Perhaps the most exciting moment in Cincinnati’s 2014 football season was the 47-yard game-winning field goal by redshirt freshman Andrew Gantz to beat ECU under frigid weather conditions.
“Just being able to share that moment with my parents will probably be one of the best memories of my entire life,” Gantz told me after a spring football practice last week. “You don’t really get many opportunities like that and to have a game-winner my freshman year was a pretty big moment in my life so far. It’s an indescribable feeling.”
Head coach Tommy Tuberville has no trouble describing how he felt at the time.
Cincinnati had a five point lead with 2:03 left in the game when Tuberville elected to go for a first down on fourth-and-2 from the Bearcats’ 33-yard line. An option pitch lost six yards and ECU scored a go-ahead touchdown with 1:02 remaining. Fortunately for Cincinnati, Gantz answered with his clutch field goal with 15 seconds on the clock.
“I made an idiotic call to go for it on fourth down,” said Tuberville with a laugh. “And then there was the bad play call by (offensive coordinator) Eddie Gran to run the speed option. Even my son Tucker called me from Auburn and said, ‘Dad, that was the worst decision I’ve ever seen.’ I said, ‘I agree.’ But Andrew dug me out of a hole where I didn’t have to spend about three weeks apologizing.”
The field goal was the longest that Gantz made as a freshman.
“I wasn’t as worried about the kick as I was the snap and the hold in 15 degree weather,” said Tuberville. “And we absolutely blew the protection on the right side. We let a guy come so free that he out-ran the ball and we kicked it over his head. It was meant to be.”
The Centerville H.S. grad won the kicking job last year after a nip-and-tuck training camp battle with senior Tony Miliano and went on to have a great first season, making 16 of 20 field goals and earning second-team All-American Athletic Conference honors.
“I wouldn’t necessarily say that I had a great season – I had a good season,” said Gantz. “Honestly, I wasn’t that happy with how I finished. I think I missed four field goals and I’d like to have a few of those back. It’s really a job meant for a perfectionist, so it kind of drives me insane to miss like that.”
“He takes it a little bit too tough on the sideline,” said Tuberville. “I remember after he missed about a 45-yarder at Connecticut, I went over there and he had his head in his hands. I had to kick him in the tail to get him off the bench. You’re not going to make it every time, but it’s good to have somebody who takes it personally and seriously. He works very hard to try to eliminate mistakes.”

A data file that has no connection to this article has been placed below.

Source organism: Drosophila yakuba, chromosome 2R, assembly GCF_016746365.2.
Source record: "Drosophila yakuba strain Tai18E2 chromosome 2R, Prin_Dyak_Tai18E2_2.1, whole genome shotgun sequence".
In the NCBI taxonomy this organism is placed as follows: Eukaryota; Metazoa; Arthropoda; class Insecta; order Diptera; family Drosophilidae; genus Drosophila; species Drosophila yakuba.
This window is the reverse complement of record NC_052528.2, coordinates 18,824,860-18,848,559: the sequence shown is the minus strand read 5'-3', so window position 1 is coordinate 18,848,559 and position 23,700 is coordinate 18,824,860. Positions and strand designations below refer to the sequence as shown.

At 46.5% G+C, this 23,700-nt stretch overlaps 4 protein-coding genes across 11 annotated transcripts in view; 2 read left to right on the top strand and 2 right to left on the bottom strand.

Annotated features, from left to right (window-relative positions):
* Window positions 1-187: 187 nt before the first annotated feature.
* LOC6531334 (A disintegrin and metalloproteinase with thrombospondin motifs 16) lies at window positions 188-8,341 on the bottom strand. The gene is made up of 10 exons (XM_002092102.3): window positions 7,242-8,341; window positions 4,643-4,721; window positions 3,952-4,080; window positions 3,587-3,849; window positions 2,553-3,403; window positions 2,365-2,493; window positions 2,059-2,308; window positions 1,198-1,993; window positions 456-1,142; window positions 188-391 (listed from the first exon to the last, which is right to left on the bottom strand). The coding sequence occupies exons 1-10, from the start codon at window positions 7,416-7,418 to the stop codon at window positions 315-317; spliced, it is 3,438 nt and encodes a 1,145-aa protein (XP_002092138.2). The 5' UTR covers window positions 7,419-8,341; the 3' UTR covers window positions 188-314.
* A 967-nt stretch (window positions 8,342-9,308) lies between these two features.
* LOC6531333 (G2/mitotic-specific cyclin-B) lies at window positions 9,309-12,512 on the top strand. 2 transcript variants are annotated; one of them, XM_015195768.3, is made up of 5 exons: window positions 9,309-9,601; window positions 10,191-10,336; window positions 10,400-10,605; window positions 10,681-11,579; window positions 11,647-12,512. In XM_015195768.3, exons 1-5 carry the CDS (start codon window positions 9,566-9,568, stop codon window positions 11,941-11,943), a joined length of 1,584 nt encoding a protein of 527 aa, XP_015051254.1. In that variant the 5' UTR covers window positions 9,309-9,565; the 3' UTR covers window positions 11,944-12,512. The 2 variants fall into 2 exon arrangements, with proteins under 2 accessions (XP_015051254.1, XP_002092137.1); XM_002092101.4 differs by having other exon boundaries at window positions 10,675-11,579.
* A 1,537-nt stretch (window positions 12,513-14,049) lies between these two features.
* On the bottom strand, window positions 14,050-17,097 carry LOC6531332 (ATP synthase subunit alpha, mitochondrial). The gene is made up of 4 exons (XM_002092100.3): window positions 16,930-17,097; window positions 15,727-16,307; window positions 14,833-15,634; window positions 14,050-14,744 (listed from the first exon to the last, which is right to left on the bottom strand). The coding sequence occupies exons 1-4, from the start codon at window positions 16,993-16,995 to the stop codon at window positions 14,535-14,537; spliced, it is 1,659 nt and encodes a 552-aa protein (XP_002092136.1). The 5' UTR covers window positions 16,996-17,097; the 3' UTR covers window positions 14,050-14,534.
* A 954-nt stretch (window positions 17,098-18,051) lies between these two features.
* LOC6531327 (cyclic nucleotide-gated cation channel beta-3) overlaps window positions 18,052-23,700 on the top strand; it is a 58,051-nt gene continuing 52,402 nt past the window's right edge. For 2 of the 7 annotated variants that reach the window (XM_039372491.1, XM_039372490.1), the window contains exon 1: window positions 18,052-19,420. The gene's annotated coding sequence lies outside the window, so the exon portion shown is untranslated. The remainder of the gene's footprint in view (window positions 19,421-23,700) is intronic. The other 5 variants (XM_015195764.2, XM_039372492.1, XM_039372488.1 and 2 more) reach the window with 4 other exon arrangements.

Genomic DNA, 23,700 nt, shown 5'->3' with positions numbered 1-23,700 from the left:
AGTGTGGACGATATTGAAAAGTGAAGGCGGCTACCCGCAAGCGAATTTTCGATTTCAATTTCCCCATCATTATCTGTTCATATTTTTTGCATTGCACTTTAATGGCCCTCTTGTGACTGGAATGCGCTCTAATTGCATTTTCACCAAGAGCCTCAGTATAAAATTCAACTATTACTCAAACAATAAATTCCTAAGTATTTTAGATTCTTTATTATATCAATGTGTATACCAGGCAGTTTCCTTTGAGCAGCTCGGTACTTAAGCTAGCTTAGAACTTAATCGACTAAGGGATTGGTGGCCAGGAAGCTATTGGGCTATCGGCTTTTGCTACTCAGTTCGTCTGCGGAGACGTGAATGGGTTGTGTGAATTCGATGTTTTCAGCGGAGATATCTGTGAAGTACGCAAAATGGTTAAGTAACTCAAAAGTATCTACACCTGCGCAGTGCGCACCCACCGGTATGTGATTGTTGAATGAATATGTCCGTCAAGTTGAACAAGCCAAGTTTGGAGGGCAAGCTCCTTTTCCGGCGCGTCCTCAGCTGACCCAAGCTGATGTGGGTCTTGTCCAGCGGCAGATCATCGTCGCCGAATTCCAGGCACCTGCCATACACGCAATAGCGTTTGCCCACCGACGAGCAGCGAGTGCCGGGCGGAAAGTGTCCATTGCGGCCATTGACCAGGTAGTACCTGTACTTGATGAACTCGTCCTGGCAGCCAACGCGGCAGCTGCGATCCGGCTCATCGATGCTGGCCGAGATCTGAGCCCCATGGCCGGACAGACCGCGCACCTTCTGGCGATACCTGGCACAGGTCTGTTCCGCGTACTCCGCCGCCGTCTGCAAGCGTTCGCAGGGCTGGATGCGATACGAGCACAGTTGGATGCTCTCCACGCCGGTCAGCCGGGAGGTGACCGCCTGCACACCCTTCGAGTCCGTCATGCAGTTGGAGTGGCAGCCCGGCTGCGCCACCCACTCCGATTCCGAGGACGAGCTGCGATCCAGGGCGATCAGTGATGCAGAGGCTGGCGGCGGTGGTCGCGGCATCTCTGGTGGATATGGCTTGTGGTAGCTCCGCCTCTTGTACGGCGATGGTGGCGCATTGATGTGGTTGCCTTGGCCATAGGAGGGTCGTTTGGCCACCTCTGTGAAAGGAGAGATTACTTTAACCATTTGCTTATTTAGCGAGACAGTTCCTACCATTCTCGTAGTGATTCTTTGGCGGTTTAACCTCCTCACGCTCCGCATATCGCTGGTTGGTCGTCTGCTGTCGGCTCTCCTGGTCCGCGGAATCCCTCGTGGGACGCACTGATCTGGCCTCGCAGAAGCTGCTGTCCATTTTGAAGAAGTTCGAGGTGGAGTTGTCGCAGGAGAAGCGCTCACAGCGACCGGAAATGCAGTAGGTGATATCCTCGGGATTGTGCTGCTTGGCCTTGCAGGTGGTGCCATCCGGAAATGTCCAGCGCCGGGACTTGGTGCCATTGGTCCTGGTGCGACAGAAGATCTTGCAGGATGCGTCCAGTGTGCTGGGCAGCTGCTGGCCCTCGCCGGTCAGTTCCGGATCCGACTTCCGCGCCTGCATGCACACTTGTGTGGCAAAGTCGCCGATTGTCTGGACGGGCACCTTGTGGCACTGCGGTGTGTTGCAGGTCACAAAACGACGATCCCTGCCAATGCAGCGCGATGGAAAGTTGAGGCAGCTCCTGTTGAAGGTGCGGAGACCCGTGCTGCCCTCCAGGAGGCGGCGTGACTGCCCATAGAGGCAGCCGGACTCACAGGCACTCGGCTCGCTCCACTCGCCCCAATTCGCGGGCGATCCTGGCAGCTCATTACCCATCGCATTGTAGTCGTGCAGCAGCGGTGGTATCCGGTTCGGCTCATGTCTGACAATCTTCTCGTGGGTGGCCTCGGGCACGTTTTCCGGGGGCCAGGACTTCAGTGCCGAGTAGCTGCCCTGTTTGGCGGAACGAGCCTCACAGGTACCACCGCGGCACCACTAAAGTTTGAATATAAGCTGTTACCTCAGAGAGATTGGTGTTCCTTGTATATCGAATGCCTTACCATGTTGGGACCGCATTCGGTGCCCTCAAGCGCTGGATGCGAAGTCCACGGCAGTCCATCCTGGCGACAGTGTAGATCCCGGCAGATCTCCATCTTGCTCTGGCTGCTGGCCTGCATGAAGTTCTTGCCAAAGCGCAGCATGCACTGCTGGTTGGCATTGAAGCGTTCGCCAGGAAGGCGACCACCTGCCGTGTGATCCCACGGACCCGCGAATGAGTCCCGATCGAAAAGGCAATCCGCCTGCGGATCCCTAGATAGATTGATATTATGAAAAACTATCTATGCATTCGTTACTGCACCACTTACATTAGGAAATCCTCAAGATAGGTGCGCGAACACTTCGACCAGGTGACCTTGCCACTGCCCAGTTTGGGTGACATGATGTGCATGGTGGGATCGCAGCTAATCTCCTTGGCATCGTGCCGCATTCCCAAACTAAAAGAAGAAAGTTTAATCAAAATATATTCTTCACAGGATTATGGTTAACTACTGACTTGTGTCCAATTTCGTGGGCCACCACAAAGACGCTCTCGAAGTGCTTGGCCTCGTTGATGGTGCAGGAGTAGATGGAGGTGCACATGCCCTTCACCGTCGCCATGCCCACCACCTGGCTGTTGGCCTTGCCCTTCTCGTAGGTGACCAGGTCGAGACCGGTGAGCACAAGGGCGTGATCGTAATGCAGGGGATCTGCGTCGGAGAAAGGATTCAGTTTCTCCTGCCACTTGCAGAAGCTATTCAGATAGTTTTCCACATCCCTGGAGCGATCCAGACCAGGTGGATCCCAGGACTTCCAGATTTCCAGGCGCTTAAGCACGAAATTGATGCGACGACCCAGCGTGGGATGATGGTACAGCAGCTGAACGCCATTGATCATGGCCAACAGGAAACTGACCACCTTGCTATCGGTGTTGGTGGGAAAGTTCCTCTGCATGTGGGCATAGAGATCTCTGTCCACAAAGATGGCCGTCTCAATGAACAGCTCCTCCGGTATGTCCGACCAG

“I hate missing a field goal more than I like making one, if that makes any sense,” said Gantz.
“His goal is to have no misses,” said new special teams coordinator Ty Linder. “He’s a kid that really wants to be great. He’s got a strong leg, he’s very consistent, and he puts in the work. I’m excited to work with him.”
One of Andrew’s off-season goals is to increase his range for the upcoming season.
“He’s been killing it in the weight room trying to get bigger and stronger,” said Linder.
“I weighed around 150 pounds my freshman year and last summer I only gained three to five pounds,” Gantz told me. “But right now I’m pushing between 172 and 175. I’ve really put in a lot of work this offseason trying to eat right and get in the weight room to get bigger. When I was a freshman, coach was hesitant to let me kick those long field goals, but I’ve pushed my range out to about 65 yards now. If he sees me hit those, I think we’ll have a better chance of kicking those long field goals during a game.”
Andrew says his longest field goal in practice is 67 yards – or 20 yards longer than the game-winner that saved Tuberville from having to agonize over a costly gamble.
“I don’t think I really bailed him out – I did my job,” said Gantz. “If that play had worked out it would have been a great coaching decision. But I think we’re both pretty happy with how it worked out.”
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